Superintendent Kyla Johnson-Trammell, a former Oakland Unified teacher and principal, says district has to live within its "current financial reality" and end the "same repeated conversations that we have been having for decades."
For months the district warned it needed to cut $30 million from its 2019-20 budget. When a plan to cut a lower amount came before them, the board put off a vote amid complaints that members didn't know how the cuts would impact students and schools. About 100 staffers, most from the central office, are slated to lose their jobs.
Students and advocates are loudly protesting a plan to significantly cut staff from the popular initiative, which emphasizes alternatives to punitive discipline approaches like suspension and expulsion.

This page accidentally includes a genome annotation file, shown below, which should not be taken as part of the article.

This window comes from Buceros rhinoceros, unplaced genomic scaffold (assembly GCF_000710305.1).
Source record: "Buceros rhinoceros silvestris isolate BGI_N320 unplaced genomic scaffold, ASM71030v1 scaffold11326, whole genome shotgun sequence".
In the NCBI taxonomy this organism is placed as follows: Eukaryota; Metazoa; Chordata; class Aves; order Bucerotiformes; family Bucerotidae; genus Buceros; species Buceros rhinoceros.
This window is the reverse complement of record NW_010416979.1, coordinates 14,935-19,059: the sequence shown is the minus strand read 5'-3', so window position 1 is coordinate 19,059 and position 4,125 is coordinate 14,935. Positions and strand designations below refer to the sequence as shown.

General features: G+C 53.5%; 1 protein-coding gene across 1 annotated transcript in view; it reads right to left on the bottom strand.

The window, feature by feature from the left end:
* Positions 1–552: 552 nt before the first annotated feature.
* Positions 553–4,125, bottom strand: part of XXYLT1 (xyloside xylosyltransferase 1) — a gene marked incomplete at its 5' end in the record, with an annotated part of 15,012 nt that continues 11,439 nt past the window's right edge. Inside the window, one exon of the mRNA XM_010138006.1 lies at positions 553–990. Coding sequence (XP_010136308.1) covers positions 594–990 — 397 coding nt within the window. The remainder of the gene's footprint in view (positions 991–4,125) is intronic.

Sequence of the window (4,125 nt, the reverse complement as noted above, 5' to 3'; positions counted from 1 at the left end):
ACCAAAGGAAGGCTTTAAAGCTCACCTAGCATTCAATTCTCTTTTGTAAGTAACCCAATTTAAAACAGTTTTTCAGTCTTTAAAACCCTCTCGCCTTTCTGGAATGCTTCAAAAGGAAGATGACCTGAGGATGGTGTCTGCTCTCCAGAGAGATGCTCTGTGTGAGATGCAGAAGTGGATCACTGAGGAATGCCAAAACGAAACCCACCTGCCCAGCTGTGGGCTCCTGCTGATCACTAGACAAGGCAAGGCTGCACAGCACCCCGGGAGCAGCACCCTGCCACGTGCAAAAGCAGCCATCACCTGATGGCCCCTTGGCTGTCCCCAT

Oakland teachers voted overwhelmingly to support a strike if their union can't negotiate a new contract.
They rallied Tuesday outside Oakland city hall and won support from the city council which has no authority to settle the contract dispute with the Oakland Unified School District. A strike can not legally occur until after Feb. 15 when a neutral fact-finding report is expected to be issued.
Oakland Unified faces a budget deficit, in part because students are choosing charter and private schools. The district enrolls only 58 percent of the nearly 63,000 school-age children who live in Oakland.